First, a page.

Jeff Lehman

Kicking Back

Provided that the partnership has solid rules to diminish the chances of misunderstanding of its application (something to be discussed at end of this article), kickback is one of my favorite conventions.

The general reason for kickback being preferred over 4NT as the keycard ask is the saving of bidding space.  4NT generally works fine for keycard when the agreed trump suit is spades – there is usually room to follow up with a queen ask, for example, when one of the five keycards is missing, and you want to avoid bidding slam if the trump queen is also missing.  However, 4NT can often work poorly when the agreed trump suit is not spades – there is often no room to follow up with a queen ask without getting above the five level (for example, 1-2 [inverted and game forcing]; 4NT-5; what should asker do with one keycard missing when asker does not hold the Q?).

Although the subject hand arose in a matchpoint context, assume that it arose in an IMP-scored event.

Consider this hand from North’s perspective, who held the following:




and heard this auction (see notations for explanations):

(1) (playing weak notrumps)
(2) 15-17, denies four hearts, does not deny four spades
(3) XYZ, artificial and game forcing
(4) denies three hearts, promises four spades
(5) establishing trump suit
(6) no special agreements, presumably best description


Almost certainly, South’s distribution is 4=2=3=4.

Let’s consider some possible hands for South:

KJxx, Ax, QJx, KQxx.  6 is a great contract; 6NT can be down after just two tricks.

Kxxx, Ax, AJx, Kxxx.   6 is a good contract; 6NT is only fair.

KJxx, Ax, KQx, Kxxx.  6NT is a great contract; 6 depends upon finding the Q.

KJxx, xx, AKQ, Kxxx.  6NT is preferable to 6, since 6NT might make without guessing the Q, while 6 will not.

KJxx, xx, KQJ, KQxx.  Off two aces, slam is surely not making.

How to distinguish these hands from one another?

Remembering that North holds two of the five keycards (A and A), the samples suggest the following:

  • When South holds three or more of the SIX keycards (four aces, K, Q), 6 would often have extra chances compared to 6NT, since there is a possible extra trick available via a diamond ruff and/or a possible lesser loser in the diamond suit (or the establishment of the fifth heart by ruffing if missing the A). 
  • When South holds only one of the FIVE keycards, slam should, needless to say, be avoided.
  • When South holds two of the FIVE keycards, and is missing the Q, the slam with the best chance of making is 6NT.  In this situation, 6 will always depend upon picking up the Q, while 6NT might be made without picking up the Q.

Keycard, followed when appropriate by a queen ask, seems to me to be the route to identify whether 6 is the best slam or not.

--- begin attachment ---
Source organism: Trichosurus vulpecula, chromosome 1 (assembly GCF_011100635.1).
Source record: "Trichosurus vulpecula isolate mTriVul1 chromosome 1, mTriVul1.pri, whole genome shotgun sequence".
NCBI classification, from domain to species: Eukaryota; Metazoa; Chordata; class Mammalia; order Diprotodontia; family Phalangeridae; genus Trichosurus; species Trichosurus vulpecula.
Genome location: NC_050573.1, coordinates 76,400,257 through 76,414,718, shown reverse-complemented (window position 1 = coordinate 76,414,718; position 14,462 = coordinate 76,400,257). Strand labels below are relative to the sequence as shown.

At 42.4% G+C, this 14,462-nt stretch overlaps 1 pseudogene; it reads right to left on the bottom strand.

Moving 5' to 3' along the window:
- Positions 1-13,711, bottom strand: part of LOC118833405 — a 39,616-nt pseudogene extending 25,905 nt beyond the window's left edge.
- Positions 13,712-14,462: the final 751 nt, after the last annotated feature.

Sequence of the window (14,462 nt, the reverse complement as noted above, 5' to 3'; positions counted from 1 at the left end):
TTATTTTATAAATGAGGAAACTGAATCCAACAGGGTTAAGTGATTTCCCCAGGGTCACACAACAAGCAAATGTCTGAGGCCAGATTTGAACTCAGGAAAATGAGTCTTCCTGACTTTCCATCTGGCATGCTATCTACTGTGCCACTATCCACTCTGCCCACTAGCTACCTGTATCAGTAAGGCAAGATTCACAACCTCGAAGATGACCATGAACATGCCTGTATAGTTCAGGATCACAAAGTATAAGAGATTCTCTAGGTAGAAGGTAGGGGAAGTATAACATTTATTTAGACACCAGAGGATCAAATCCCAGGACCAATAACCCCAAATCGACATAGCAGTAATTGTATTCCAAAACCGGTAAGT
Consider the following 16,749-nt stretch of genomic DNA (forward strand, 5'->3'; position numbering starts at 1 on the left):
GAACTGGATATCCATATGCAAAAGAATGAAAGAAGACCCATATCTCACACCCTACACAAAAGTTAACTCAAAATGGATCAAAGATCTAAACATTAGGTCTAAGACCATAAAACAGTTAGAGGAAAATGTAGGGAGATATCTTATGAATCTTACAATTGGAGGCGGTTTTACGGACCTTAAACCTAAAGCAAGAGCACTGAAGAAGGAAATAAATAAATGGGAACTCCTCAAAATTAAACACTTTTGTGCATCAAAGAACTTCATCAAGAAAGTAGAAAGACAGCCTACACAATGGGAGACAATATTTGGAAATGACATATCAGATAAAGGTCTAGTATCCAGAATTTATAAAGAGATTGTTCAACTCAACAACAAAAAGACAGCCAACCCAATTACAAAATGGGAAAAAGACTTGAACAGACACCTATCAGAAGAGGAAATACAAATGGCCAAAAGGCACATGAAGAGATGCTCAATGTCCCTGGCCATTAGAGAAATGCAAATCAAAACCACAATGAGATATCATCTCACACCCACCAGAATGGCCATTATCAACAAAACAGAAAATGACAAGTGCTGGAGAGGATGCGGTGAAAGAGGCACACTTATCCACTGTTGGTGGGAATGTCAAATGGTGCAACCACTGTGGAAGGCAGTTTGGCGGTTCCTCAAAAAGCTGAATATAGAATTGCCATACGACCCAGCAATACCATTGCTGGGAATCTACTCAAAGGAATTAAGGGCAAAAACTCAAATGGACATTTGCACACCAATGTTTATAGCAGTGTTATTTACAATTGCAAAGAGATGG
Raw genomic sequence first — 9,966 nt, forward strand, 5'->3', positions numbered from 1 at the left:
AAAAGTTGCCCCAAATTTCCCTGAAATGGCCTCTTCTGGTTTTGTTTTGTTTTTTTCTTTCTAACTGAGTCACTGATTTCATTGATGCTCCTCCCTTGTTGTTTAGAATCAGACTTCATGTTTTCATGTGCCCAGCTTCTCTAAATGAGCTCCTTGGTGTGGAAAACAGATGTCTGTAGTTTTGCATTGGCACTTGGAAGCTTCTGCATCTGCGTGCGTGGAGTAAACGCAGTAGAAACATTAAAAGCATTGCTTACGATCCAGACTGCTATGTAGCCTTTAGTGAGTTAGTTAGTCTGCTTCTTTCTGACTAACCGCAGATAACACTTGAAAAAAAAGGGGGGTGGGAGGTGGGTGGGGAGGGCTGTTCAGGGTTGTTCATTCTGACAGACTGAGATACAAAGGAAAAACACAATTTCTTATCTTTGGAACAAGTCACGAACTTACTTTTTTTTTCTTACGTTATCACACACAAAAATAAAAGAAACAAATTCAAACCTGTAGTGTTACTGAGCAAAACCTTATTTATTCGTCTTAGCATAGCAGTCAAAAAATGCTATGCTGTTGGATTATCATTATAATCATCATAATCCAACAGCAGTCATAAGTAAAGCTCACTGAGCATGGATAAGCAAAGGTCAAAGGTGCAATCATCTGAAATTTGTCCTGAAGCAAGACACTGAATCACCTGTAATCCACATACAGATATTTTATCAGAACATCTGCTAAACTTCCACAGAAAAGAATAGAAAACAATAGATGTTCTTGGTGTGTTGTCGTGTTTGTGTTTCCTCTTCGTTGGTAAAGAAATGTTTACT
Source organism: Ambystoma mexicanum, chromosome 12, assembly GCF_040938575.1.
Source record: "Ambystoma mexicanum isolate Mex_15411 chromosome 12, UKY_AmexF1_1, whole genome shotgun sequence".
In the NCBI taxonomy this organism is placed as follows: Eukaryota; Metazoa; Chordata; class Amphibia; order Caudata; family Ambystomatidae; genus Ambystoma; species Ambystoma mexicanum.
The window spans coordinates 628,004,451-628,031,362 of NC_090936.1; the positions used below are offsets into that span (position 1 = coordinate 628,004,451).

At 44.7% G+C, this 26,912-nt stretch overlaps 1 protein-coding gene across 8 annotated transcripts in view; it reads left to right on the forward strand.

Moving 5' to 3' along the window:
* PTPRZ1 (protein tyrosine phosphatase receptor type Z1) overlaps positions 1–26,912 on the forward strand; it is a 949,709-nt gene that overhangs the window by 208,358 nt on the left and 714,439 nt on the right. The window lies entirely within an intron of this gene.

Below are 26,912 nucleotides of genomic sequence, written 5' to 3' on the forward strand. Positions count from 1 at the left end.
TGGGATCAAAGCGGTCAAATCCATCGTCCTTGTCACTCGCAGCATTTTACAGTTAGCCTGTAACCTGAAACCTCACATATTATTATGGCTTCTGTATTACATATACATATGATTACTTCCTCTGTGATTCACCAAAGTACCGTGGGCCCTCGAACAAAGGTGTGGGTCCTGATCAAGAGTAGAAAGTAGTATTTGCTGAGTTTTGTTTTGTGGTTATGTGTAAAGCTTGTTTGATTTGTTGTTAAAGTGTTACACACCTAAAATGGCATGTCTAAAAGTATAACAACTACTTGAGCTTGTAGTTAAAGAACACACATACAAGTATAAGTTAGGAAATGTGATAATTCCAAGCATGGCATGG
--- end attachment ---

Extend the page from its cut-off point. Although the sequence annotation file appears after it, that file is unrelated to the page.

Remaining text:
Some favor 4♣ as the keycard ask (minorwood); while some favor 4 as the keycard ask (kickback).  I strongly favor kickback, because with a slam invitational hand, a responder who is using 4 as kickback can bid 4 and hear opener’s opinion about slam, without having to commit to a keycard ask.  Opener would sign off in 4NT over 4 on a hand such as KJxx, xx, AKQ, Qxxx (a hand with poor holdings in both responder’s heart suit and the potential trump suit of clubs), and opener would avoid signing off in 4NT over 4 on a hand such as Kxxx, Ax, Axx, KQxx (a hand with lots of working cards, especially in the rounded suits).  Responder would appreciate the distinction provided by hearing opener’s opinion over responder’s 4 bid inviting a club slam if holding a hand such as Ax, KQxx, xx, Axxxx.

About those rules to diminish the chances for misunderstanding in a kickback auction?  I like the following rules because they are pretty simple to apply:

  • The keycard ask is never the suit above the agreed suit, if such suit was mentioned on the first round of bidding by either partner. Accordingly, as an example, if an auction began 1-1, and later diamonds were agreed by each partner, a subsequent 4 bid would be excluded from being keycard, but rather a 4 bid would become keycard.
  • The keycard ask and 4NT swap meanings; that is, when the four level of a particular suit is defined above as the keycard ask suit, then 4NT becomes the four-level control bid for the keycard ask suit.

A bit off the subject, but partnerships with solid XYZ agreements might note a way for responder, with club slam ambitions, to distinguish the quality of responder’s club holding.  Responders’ bid of 3 over opener’s 1NT bid can be reserved for hands of 16-18 support points, with two or more honors in the club (X suit).

1 Comment

Scott NeedhamJune 4th, 2017 at 12:57 pm

Hey Jeff:

Thanks for taking the time to expound upon KB, which is one of those structures that requires clearly thought-out agreements. Yours are illustrative of the decisions involved.

However, the discussion of responder’s alternatives seems to me backwards: Shape should describe to the balanced hand. In all of your examples, if opener knows of the D short, the decision gets much simpler; there is XYZ stuff that enables this description.

How about a piece describing defenses to WNT auctions, another area in which I’m constantly trying to get my partners to upgrade….

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